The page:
UBC Theses and Dissertations

UBC Theses Logo

UBC Theses and Dissertations

A reinvestigation of the theoretical basis for the calculation of isothermal-isobaric mass transfer in.. 1980

You don't seem to have a PDF reader installed, try download the pdf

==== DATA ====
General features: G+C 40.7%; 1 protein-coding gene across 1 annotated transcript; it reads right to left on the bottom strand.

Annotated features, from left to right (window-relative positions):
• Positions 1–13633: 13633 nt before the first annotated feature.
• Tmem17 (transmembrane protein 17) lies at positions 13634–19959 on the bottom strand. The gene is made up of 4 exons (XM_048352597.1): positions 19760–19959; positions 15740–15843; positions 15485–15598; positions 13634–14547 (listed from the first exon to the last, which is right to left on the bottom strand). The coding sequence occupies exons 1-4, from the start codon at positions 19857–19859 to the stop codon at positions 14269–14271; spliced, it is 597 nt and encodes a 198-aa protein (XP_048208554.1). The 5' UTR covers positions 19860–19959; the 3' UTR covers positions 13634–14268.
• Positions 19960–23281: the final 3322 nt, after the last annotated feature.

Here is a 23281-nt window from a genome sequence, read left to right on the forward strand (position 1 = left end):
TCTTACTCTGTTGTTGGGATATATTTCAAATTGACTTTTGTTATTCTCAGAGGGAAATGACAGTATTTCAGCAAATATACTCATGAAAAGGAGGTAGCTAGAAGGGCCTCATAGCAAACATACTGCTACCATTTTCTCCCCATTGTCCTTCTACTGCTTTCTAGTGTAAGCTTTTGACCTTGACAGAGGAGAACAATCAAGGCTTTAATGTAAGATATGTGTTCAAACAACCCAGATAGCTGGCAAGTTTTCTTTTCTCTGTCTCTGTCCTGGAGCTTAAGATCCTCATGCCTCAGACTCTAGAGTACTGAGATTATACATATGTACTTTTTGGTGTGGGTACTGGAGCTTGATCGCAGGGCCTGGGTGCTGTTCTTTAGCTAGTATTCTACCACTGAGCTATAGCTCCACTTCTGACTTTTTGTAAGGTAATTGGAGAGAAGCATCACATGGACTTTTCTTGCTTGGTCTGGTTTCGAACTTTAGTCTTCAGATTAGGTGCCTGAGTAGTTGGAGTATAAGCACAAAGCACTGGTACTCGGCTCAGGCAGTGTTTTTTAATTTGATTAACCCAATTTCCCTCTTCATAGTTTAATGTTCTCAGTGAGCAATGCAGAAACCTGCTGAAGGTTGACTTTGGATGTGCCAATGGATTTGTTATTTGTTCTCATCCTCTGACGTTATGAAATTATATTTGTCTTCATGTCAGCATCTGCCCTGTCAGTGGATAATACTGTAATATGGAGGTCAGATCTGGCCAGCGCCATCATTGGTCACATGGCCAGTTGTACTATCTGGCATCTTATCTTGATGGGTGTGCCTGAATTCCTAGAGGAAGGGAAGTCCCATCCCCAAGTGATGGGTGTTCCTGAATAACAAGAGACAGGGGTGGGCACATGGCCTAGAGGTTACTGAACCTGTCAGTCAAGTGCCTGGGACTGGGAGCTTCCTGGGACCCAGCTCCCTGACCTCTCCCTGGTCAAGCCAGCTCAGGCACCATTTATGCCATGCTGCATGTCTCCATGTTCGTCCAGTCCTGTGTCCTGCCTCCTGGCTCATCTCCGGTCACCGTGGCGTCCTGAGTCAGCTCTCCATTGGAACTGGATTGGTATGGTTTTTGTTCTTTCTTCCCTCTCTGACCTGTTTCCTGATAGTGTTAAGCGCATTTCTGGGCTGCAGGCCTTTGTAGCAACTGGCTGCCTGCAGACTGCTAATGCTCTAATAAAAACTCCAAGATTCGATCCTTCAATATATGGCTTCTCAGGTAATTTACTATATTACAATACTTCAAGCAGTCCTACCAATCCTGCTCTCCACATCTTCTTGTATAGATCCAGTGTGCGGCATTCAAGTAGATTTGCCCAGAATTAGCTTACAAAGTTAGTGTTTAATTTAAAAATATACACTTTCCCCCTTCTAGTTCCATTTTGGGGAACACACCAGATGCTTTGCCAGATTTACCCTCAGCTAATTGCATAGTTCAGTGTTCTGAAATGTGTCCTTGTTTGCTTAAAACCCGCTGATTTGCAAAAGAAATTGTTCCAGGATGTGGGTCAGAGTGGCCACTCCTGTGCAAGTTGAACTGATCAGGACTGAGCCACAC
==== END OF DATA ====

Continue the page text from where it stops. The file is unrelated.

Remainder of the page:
Item Metadata

Download

Media
UBC_1980_A6_7 P47.pdf [ 10.38MB ]
Metadata
JSON: 1.0052867.json
JSON-LD: 1.0052867+ld.json
RDF/XML (Pretty): 1.0052867.xml
RDF/JSON: 1.0052867+rdf.json
Turtle: 1.0052867+rdf-turtle.txt
N-Triples: 1.0052867+rdf-ntriples.txt
Citation
1.0052867.ris

Full Text